The little triangular park at Broadway, Shiras Avenue, and Bensonia Avenue is cluttered with monuments. There’s one for the First World War, one for the Second, one for Vietnam and Korea, and one for wars since then and “going forward,” as the city’s Twitter account put it when it was announced. The eagle above sits on the World War II memorial, the largest of the lot.
The latest memorial, for everything after Vietnam.
This unassuming little church, like most of the Protestant churches in Beechview, is easy to miss: it sits on the main business street in the middle of the main business district, and it is not much larger than the small storefronts along Broadway. But it seems, if old Pa Pitt’s research is correct, to have been the work of a distinguished architect: Thomas Hannah, who designed the Keenan Building, St. Nicholas Greek Orthodox Cathedral (formerly a Methodist church), and the Western Theological Seminary (now West Hall of the Community College of Allegheny County), along with many other smaller projects like this one.
The angle is not exaggerated in this photograph: Pittsburgh streetcars really do have to climb absurd grades like this. This is one of the small number of remaining streetcar safety islands in the city. Behind it is a tiny Central American restaurant with a reputation for excellent food; it inhabits a little building in the Spanish Mission style, which seems appropriate.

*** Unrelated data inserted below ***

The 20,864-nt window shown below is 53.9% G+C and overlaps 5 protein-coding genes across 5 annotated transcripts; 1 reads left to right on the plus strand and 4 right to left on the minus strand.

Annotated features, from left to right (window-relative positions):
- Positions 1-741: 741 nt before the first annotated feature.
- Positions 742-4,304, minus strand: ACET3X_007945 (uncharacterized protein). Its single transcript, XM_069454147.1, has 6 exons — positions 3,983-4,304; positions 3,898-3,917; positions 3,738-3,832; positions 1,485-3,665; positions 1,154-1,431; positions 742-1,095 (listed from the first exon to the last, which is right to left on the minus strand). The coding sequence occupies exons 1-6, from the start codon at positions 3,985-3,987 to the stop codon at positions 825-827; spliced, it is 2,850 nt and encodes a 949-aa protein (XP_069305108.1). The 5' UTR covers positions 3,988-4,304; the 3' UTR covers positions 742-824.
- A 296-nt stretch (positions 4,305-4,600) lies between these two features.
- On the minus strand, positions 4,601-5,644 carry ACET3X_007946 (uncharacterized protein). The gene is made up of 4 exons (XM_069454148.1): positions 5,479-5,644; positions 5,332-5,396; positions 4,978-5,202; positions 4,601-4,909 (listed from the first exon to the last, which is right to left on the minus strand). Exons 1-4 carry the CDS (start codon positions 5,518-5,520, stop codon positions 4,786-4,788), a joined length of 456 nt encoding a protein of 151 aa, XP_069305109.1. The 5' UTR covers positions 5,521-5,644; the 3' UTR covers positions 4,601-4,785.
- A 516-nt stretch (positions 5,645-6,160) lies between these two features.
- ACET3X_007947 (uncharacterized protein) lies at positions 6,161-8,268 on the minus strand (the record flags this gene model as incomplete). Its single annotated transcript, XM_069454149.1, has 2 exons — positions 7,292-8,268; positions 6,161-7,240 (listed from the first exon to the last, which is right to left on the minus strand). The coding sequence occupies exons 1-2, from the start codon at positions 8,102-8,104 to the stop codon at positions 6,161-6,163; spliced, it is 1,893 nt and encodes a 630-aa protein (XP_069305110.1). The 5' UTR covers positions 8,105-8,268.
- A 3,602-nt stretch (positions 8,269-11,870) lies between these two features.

A commercial building like a thousand others in the city, but nicely restored, with attractively varied brickwork and a subtle polychrome scheme to pick out the details of the trim. Because old Pa Pitt happened to be out for a walk in the neighborhood, we get to see it from all angles.
In most cities you can ask how many floors a building is and get a reasonable answer. In Pittsburgh, that’s a complicated question.
A friend from Beechview was complaining that no one believes streetcars still run in Pittsburgh. Pittsburghers from between the rivers know there’s a subway, but they seem entirely unaware that the subway fans out into various lines that meander through the city neighborhoods south of the Monongahela and far out into the South Hills. The next time you run into a doubter, you may offer this photographic proof that streetcars (as people in Beechview still call them) still run on the street in Pittsburgh. This is a Red Line car stopping at the outbound Hampshire stop in Beechview, and then continuing around the bend past the Beechview Community Center.